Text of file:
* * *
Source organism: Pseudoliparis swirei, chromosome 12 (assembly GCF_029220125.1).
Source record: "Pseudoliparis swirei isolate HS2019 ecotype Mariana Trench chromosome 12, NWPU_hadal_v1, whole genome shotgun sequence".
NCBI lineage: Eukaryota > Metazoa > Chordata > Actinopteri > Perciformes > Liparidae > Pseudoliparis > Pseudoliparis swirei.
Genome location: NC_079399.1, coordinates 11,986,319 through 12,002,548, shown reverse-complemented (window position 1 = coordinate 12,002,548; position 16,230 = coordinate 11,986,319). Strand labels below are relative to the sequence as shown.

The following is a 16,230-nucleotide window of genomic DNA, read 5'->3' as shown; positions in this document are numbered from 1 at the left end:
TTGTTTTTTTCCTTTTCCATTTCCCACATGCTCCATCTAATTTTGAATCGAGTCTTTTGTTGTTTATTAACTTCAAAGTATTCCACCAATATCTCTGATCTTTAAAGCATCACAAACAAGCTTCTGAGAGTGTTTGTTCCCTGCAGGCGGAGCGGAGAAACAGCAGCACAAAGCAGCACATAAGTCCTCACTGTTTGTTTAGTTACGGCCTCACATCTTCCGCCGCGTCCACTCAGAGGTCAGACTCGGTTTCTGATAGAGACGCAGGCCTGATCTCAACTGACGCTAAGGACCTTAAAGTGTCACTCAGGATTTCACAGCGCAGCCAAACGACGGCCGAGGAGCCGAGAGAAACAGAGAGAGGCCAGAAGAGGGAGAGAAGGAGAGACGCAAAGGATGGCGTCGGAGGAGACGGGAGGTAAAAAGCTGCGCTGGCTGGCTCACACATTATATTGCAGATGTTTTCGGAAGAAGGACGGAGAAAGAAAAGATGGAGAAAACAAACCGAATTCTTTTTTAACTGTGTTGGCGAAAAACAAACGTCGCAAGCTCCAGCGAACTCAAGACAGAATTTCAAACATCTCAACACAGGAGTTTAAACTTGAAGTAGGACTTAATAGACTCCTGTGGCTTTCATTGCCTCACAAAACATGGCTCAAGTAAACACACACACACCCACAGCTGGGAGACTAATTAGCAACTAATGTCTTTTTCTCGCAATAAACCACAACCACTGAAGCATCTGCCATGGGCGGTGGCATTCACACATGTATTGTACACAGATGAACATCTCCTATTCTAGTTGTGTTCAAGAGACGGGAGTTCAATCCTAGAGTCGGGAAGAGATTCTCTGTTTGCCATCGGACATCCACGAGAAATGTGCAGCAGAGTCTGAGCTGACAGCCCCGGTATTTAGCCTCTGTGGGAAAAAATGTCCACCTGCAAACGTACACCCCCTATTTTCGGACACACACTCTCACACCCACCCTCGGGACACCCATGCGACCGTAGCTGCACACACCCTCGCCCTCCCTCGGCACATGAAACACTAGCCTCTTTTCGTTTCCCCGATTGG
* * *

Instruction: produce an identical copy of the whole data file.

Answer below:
Source organism: Pseudoliparis swirei, chromosome 12 (assembly GCF_029220125.1).
Source record: "Pseudoliparis swirei isolate HS2019 ecotype Mariana Trench chromosome 12, NWPU_hadal_v1, whole genome shotgun sequence".
NCBI lineage: Eukaryota > Metazoa > Chordata > Actinopteri > Perciformes > Liparidae > Pseudoliparis > Pseudoliparis swirei.
Genome location: NC_079399.1, coordinates 11,986,319 through 12,002,548, shown reverse-complemented (window position 1 = coordinate 12,002,548; position 16,230 = coordinate 11,986,319). Strand labels below are relative to the sequence as shown.

The following is a 16,230-nucleotide window of genomic DNA, read 5'->3' as shown; positions in this document are numbered from 1 at the left end:
TTGTTTTTTTCCTTTTCCATTTCCCACATGCTCCATCTAATTTTGAATCGAGTCTTTTGTTGTTTATTAACTTCAAAGTATTCCACCAATATCTCTGATCTTTAAAGCATCACAAACAAGCTTCTGAGAGTGTTTGTTCCCTGCAGGCGGAGCGGAGAAACAGCAGCACAAAGCAGCACATAAGTCCTCACTGTTTGTTTAGTTACGGCCTCACATCTTCCGCCGCGTCCACTCAGAGGTCAGACTCGGTTTCTGATAGAGACGCAGGCCTGATCTCAACTGACGCTAAGGACCTTAAAGTGTCACTCAGGATTTCACAGCGCAGCCAAACGACGGCCGAGGAGCCGAGAGAAACAGAGAGAGGCCAGAAGAGGGAGAGAAGGAGAGACGCAAAGGATGGCGTCGGAGGAGACGGGAGGTAAAAAGCTGCGCTGGCTGGCTCACACATTATATTGCAGATGTTTTCGGAAGAAGGACGGAGAAAGAAAAGATGGAGAAAACAAACCGAATTCTTTTTTAACTGTGTTGGCGAAAAACAAACGTCGCAAGCTCCAGCGAACTCAAGACAGAATTTCAAACATCTCAACACAGGAGTTTAAACTTGAAGTAGGACTTAATAGACTCCTGTGGCTTTCATTGCCTCACAAAACATGGCTCAAGTAAACACACACACACCCACAGCTGGGAGACTAATTAGCAACTAATGTCTTTTTCTCGCAATAAACCACAACCACTGAAGCATCTGCCATGGGCGGTGGCATTCACACATGTATTGTACACAGATGAACATCTCCTATTCTAGTTGTGTTCAAGAGACGGGAGTTCAATCCTAGAGTCGGGAAGAGATTCTCTGTTTGCCATCGGACATCCACGAGAAATGTGCAGCAGAGTCTGAGCTGACAGCCCCGGTATTTAGCCTCTGTGGGAAAAAATGTCCACCTGCAAACGTACACCCCCTATTTTCGGACACACACTCTCACACCCACCCTCGGGACACCCATGCGACCGTAGCTGCACACACCCTCGCCCTCCCTCGGCACATGAAACACTAGCCTCTTTTCGTTTCCCCGATTGG